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console GPUs: ATI Xenos vs Nvidia RSX

Discussion in 'ATI' started by Guest, Jun 10, 2005.

  1. Guest

    Guest Guest

    http://www.bit-tech.net/bits/2005/06/10/richard_huddy_ati/1.html

    Interview: ATI and the Xbox 360
    Posted 10.06.2005 by Wil Harris

    In the first of a new series of interviews with industry luminaries, we're
    talking to ATI evangelist, Richard Huddy.

    Richard is responsible for talking to Developers about ATI's technology, and
    helping them to create technology that runs great on ATI hardware. Richard
    has previously lent his incredible graphics expertise to 3Dlabs and to
    NVIDIA. Most recently, he has been involved with the development and
    promotion of the graphics sub-system in the Xbox 360, designed for Microsoft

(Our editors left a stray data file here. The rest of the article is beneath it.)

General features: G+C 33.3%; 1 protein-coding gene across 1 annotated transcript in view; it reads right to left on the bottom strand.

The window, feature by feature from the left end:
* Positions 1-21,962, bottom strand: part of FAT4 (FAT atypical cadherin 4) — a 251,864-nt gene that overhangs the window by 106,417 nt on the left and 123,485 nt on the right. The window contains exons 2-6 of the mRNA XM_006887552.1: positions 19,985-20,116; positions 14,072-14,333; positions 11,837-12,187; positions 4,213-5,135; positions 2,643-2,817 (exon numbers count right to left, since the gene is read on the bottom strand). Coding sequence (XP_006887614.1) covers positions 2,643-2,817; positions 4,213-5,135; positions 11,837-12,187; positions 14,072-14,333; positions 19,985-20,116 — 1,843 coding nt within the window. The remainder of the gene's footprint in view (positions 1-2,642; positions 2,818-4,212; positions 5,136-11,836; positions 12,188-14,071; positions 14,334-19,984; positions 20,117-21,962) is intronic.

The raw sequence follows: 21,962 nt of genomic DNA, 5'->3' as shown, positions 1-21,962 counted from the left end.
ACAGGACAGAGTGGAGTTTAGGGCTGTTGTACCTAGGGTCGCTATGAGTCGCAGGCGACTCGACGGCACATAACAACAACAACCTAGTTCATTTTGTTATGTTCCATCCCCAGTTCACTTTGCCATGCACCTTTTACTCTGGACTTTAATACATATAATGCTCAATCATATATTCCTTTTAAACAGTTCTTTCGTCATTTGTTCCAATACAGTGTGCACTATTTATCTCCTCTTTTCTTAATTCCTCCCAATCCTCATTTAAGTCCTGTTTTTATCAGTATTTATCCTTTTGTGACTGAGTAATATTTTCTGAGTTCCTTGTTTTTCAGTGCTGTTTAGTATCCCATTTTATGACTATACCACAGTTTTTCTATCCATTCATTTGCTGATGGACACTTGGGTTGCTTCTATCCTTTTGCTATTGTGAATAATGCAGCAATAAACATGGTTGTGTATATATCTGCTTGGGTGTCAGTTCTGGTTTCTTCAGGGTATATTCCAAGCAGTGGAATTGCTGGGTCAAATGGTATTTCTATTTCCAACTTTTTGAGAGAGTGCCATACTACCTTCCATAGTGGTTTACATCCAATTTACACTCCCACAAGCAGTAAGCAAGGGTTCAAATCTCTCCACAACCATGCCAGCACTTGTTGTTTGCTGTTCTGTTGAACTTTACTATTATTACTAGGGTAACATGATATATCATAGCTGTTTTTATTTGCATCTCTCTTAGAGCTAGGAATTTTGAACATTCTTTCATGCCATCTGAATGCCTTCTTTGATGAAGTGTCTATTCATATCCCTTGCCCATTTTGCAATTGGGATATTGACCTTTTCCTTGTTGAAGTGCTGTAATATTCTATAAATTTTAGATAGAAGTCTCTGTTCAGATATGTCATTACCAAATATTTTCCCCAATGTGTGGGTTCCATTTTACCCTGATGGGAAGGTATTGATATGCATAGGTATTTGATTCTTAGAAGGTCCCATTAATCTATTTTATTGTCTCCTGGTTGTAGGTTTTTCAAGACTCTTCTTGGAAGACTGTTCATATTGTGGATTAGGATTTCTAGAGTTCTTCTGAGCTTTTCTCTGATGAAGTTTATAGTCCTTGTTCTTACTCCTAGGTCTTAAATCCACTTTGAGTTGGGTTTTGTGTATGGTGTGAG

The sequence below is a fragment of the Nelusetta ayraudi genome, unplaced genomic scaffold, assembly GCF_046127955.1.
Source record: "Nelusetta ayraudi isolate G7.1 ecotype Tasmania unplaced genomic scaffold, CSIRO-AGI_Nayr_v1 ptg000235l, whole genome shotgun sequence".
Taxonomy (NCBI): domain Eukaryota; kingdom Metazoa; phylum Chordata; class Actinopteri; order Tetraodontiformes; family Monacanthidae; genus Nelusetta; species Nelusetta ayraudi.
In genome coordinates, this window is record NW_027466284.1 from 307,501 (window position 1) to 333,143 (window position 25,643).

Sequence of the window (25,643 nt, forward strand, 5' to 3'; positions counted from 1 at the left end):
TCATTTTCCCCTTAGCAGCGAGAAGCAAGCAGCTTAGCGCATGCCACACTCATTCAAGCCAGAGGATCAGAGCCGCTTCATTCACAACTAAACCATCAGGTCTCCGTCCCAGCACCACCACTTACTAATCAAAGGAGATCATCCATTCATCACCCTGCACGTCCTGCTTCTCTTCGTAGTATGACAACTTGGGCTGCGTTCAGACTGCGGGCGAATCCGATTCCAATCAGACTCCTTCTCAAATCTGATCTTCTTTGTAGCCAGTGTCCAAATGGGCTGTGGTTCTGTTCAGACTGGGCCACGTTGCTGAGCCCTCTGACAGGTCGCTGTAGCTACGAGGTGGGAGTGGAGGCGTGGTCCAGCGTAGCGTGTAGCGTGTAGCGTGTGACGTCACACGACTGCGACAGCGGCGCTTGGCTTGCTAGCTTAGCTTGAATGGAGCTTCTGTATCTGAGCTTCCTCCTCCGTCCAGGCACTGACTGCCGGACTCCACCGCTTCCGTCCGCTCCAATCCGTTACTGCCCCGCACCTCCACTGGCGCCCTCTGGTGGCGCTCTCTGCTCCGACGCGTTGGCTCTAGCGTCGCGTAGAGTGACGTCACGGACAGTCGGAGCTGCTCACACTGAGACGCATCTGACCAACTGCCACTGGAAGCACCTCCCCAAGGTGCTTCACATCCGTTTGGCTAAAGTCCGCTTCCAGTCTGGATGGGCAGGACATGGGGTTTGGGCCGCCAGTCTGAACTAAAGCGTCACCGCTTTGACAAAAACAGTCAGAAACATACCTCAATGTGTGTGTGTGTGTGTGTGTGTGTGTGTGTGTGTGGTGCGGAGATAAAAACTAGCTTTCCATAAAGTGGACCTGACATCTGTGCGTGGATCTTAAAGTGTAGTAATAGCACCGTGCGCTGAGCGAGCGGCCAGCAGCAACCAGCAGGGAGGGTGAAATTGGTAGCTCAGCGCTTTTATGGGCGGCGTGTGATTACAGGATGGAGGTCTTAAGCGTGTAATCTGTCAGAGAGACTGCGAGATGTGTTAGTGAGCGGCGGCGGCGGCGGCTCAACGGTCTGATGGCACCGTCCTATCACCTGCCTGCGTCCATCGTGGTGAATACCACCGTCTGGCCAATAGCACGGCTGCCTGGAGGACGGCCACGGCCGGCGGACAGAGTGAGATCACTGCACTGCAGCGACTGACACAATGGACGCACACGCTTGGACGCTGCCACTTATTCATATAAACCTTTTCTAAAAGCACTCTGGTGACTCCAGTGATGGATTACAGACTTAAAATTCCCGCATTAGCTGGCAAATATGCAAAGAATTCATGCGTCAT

by ATI.


    The Xbox 360 architecture

    I began by asking Richard for his opinion on the Xbox 360 archtecture. "I'm
    really impressed," he commented, "It's way better than I would have expected
    at this point in the history of 3D graphics. The unified shader architecture
    alone is capable of giving a performance increase of a factor of nearly two
    over the hardware that we have in PCs today. That's because we see many
    cases, and this is particularly true on consoles, where games are limited by
    one of the two groups of engines in the graphics chip, either the vertex
    engines or the pixel engines. With a unified pipeline we can now devote 100%